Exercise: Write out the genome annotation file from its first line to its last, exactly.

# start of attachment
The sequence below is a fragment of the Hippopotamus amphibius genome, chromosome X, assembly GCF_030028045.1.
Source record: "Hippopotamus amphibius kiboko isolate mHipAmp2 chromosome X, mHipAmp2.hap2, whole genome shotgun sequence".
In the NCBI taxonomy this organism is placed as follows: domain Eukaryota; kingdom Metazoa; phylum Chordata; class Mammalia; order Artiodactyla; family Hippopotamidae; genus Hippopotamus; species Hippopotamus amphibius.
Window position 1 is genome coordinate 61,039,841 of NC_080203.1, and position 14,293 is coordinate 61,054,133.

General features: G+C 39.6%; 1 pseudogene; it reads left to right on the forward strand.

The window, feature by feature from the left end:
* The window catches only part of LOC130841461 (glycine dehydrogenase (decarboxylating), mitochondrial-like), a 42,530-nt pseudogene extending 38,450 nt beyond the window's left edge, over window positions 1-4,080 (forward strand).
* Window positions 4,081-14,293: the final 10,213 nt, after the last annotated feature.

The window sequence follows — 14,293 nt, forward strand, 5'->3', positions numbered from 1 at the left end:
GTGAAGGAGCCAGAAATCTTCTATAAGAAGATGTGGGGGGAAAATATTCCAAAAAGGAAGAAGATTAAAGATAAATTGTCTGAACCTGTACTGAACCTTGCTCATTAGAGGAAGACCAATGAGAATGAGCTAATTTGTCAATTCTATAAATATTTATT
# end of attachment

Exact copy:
The sequence below is a fragment of the Hippopotamus amphibius genome, chromosome X, assembly GCF_030028045.1.
Source record: "Hippopotamus amphibius kiboko isolate mHipAmp2 chromosome X, mHipAmp2.hap2, whole genome shotgun sequence".
In the NCBI taxonomy this organism is placed as follows: domain Eukaryota; kingdom Metazoa; phylum Chordata; class Mammalia; order Artiodactyla; family Hippopotamidae; genus Hippopotamus; species Hippopotamus amphibius.
Window position 1 is genome coordinate 61,039,841 of NC_080203.1, and position 14,293 is coordinate 61,054,133.

General features: G+C 39.6%; 1 pseudogene; it reads left to right on the forward strand.

The window, feature by feature from the left end:
* The window catches only part of LOC130841461 (glycine dehydrogenase (decarboxylating), mitochondrial-like), a 42,530-nt pseudogene extending 38,450 nt beyond the window's left edge, over window positions 1-4,080 (forward strand).
* Window positions 4,081-14,293: the final 10,213 nt, after the last annotated feature.

The window sequence follows — 14,293 nt, forward strand, 5'->3', positions numbered from 1 at the left end:
GTGAAGGAGCCAGAAATCTTCTATAAGAAGATGTGGGGGGAAAATATTCCAAAAAGGAAGAAGATTAAAGATAAATTGTCTGAACCTGTACTGAACCTTGCTCATTAGAGGAAGACCAATGAGAATGAGCTAATTTGTCAATTCTATAAATATTTATT